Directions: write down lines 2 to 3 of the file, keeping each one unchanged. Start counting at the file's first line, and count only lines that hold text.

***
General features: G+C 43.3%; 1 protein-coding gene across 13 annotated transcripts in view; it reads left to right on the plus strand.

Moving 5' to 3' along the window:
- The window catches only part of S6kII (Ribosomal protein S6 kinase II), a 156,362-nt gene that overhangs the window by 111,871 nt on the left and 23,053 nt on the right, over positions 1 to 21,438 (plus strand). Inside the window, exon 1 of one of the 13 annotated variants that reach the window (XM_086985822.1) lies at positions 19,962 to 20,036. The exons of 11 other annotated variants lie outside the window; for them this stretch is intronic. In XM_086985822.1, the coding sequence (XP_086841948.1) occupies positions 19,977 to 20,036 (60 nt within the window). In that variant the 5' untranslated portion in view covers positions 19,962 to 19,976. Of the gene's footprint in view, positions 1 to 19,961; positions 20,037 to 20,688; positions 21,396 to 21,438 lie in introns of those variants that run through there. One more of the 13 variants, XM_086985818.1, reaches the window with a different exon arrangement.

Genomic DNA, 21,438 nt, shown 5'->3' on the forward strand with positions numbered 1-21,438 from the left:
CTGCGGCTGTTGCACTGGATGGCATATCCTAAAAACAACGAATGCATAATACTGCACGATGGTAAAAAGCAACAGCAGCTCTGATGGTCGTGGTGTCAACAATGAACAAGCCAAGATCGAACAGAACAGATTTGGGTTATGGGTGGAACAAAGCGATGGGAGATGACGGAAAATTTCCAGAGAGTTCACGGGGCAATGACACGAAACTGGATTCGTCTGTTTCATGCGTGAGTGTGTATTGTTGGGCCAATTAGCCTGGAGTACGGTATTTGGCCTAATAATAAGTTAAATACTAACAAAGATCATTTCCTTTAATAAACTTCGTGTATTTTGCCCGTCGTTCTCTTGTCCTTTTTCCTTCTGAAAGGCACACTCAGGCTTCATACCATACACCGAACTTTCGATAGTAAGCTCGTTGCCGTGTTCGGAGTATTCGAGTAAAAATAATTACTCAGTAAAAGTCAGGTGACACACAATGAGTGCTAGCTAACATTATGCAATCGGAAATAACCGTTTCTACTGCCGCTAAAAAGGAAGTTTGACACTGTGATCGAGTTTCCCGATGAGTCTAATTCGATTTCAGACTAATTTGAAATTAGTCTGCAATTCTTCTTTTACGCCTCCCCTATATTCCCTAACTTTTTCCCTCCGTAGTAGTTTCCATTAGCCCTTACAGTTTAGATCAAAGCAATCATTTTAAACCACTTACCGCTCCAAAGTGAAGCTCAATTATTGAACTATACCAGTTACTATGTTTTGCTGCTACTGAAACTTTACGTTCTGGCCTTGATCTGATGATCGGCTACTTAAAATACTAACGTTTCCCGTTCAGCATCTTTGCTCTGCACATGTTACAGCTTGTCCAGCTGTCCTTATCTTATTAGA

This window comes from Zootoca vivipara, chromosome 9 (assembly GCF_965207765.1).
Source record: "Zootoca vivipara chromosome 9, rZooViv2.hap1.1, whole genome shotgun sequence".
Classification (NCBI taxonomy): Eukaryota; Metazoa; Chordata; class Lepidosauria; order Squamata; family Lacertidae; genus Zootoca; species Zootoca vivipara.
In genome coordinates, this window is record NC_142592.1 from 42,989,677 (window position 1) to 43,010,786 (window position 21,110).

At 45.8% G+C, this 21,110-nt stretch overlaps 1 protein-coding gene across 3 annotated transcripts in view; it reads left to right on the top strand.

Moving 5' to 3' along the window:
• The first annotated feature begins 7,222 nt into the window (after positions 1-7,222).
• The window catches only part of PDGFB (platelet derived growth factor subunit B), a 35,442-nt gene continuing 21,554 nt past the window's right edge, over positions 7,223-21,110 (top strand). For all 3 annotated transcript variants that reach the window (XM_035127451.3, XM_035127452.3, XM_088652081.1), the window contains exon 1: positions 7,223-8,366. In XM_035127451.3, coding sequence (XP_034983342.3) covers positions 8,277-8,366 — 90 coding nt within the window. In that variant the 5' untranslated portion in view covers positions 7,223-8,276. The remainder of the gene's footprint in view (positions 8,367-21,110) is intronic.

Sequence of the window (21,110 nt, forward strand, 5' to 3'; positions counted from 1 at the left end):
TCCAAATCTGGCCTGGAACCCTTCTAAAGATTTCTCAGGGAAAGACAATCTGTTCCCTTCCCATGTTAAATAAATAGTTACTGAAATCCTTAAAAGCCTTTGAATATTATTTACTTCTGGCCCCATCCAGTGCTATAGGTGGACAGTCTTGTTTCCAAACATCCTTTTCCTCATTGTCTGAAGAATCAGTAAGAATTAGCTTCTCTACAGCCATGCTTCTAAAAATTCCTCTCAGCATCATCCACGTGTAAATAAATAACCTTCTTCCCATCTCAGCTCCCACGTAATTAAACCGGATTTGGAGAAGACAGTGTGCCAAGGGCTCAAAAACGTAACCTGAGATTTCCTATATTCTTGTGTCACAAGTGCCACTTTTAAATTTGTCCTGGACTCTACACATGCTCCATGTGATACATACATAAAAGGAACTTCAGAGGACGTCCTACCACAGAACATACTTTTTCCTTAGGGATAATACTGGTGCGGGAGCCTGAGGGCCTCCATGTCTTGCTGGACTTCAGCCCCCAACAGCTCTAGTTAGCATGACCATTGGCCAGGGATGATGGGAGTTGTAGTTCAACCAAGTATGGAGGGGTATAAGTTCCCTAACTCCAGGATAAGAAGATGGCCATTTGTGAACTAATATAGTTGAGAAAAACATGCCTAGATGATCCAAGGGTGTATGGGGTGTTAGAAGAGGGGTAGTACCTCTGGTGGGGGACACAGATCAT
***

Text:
Moving 5' to 3' along the window:
- The window catches only part of S6kII (Ribosomal protein S6 kinase II), a 156,362-nt gene that overhangs the window by 111,871 nt on the left and 23,053 nt on the right, over positions 1 to 21,438 (plus strand). Inside the window, exon 1 of one of the 13 annotated variants that reach the window (XM_086985822.1) lies at positions 19,962 to 20,036. The exons of 11 other annotated variants lie outside the window; for them this stretch is intronic. In XM_086985822.1, the coding sequence (XP_086841948.1) occupies positions 19,977 to 20,036 (60 nt within the window). In that variant the 5' untranslated portion in view covers positions 19,962 to 19,976. Of the gene's footprint in view, positions 1 to 19,961; positions 20,037 to 20,688; positions 21,396 to 21,438 lie in introns of those variants that run through there. One more of the 13 variants, XM_086985818.1, reaches the window with a different exon arrangement.